Top 10 Blood Clot Symptoms

Blood Clot Symptoms

The process of blood coagulation is a healthy and natural part of the everyday function of the body. When injury or illness present, the platelets in the blood are quick to respond to the scene to form a temporary healing plug and a quick burst of chemical release to start the clotting process. Blood coagulation is essential to stopping blood loss and initiating the body’s own repair system. But, sometimes this process goes askew and can be the result of mixed signals that confuse platelets or health conditions or lifestyle issues that affect blood consistency. Clots can form from these instances and therefore result in blood clot symptoms.

In some cases, clots can form in response to plaque that forms in the arteries which, when ruptured, can release substances that trigger the formation of blood clots. In other cases, thick blood, often a result of smoking or immobility, can lead to pooling and clotting and a whole host of associated health conditions. Smoking for instance, creates not only thick blood, but also that which is sticky. This combination can be even more dangerous because the blood is even more challenged to circulate properly both in terms of viscosity and consistency.

This thickened consistency to the blood is also related to several blood clotting disorders such as Polycythemia Vera, a condition marked by the over creation of red blood cells. It results in a dramatic increase in blood viscosity, which severely impacts circulation and oxygenation of the body in some cases.

But, regardless of the cause, blood clot symptoms vary little from source to source. Sometimes they appear suddenly and sometimes produce mild symptoms that gradually worsen. Their presence can be problematic and treatable, or severe and life threatening. For these reasons, it is important to be aware of the top ten blood clot symptoms to be on the lookout for, especially if health conditions that affect blood consistency are present or other risk factors.

  1. Swelling: Puffiness and a swollen sensation can all be present in the area surrounding a blood clot. Most often, this symptom affects the region around the clot and so it may be an easily missed identifier.
  2. Pain: Generalized pain and discomfort can persist when a blood clot exists and is most common in the arms and legs.
  3. Numbness: Blood clot symptoms may include numbness or tingling. This symptom however is much more common in the extremities such as the arms and legs or the feet and hands.
  4. Redness: It may seem unusual, but redness can occur as a sign of a blood clot and is not considered to be an uncommon symptom. In most cases, this will be generalized and surround the area of the clot.
  5. Change of Color: Most notably found in the legs and arms, it is possible that the entire extremity may turn very white or blue in color. This is frequently accompanied by pain.
  6. Weakness: A feeling of weakness may be encountered for clots occurring in the arms and legs. This can also be similarly related to a loss of sensation entirely, which also can be encountered in the case of a blood clot.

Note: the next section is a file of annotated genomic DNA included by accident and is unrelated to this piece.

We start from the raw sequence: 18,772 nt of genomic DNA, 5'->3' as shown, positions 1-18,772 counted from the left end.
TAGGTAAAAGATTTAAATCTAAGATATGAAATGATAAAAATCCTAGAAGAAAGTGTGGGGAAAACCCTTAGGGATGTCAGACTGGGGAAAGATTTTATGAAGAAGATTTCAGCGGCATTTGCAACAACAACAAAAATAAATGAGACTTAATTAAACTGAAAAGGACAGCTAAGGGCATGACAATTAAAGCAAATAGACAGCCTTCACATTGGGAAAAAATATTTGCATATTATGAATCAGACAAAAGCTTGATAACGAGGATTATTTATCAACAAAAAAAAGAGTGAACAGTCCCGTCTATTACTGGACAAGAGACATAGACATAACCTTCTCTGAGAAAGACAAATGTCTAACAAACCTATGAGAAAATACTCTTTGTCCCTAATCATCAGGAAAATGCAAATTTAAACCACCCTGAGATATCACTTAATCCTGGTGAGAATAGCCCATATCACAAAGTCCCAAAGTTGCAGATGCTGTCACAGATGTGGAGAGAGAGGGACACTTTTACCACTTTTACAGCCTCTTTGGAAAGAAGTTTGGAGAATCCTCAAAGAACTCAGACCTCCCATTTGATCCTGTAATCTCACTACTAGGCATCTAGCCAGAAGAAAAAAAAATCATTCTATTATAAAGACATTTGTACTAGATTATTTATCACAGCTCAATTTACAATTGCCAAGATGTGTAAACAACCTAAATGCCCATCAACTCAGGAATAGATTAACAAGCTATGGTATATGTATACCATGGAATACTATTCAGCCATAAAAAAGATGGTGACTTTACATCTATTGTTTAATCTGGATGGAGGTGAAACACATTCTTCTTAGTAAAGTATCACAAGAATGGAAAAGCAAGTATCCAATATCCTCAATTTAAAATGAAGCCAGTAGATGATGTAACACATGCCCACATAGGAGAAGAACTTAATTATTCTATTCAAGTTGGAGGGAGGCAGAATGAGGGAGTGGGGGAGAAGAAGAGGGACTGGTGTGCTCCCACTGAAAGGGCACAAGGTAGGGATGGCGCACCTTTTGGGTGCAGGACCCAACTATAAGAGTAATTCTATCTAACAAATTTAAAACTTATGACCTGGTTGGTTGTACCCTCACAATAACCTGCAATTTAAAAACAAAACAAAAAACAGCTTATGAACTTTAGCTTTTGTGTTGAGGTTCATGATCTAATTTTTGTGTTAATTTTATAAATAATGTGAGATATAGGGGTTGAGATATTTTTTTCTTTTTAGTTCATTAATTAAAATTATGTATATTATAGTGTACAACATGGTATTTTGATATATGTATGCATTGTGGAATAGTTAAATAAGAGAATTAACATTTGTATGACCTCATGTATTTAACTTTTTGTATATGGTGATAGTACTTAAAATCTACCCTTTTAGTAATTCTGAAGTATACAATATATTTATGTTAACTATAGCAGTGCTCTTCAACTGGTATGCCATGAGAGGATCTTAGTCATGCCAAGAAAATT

7. Bloody Diarrhea: Most blood clot symptoms are associated with a particular area (such as the arms or the legs) and therefore are dependent upon the location of the clot. Diarrhea that is bloody is also a symptom that is location specific. If the clot is affecting the bowel’s blood supply, then it is possible for bloody diarrhea to be present.
  8. Shortness of Breath: Regardless of whether or not a clot is suspected, shortness of breath is always considered a medical emergency and should be treated as such, especially if sudden. This symptom of a blood clot is not always present, but can be present depending on which organs or organ systems are being affected from a loss of blood flow.
  9. Chest Pain: Similarly to shortness of breath, chest pain is always considered a very serious medical situation. It can be a symptom of a heart attack, an unfortunate byproduct of a clot that has cut off the flow of blood to the heart. It is important to note that chest pain may also present as a sensation of fullness or pressure and less like sharp, stabbing or intense pain.
  10. Vision Changes: Less common but still present in cases of blood clots, vision changes may occur as blood clot symptoms. These can include a loss or decrease in visual capability, blurry vision or persistent double vision.

In managed cases of conditions that pose a greater risk for blood clots, anticoagulant therapy is often employed. This method of treatment often employs the use of blood thinner medications such as Coumadin and may be used in both methods of preventative treatment (used to prevent the movement of a clot) or, as treatment to prevent the formation of clots altogether in high risk patients or those with underlying health conditions. Other methods of anticoagulant therapy include some alternative healing options that have been considered for their roles as natural blood thinners such as turmeric and ginger. Some even consider garlic and pineapples to be blood thinning foods to help thin out the blood naturally. However, the sheer magnitude of consequence that can result from the formation and movement of a blood clot (heart attack, stroke and death) require that medical advice be obtained if clots are suspected or the risk of their development is high. It’s quite possible that blood clot treatment and prevention can be a multifaceted method, employing the use of medications, lifestyle changes and even natural blood thinning herbs and foods. However, prompt medical care and evaluation when blood clot symptoms and signs present serves as a means to prevent serious risk and complication and promote healthy treatment and management.

References:
1. https://en.wikipedia.org/wiki/Coagulation
2. http://www.mayoclinic.org/symptoms/blood-clots/basics/definition/

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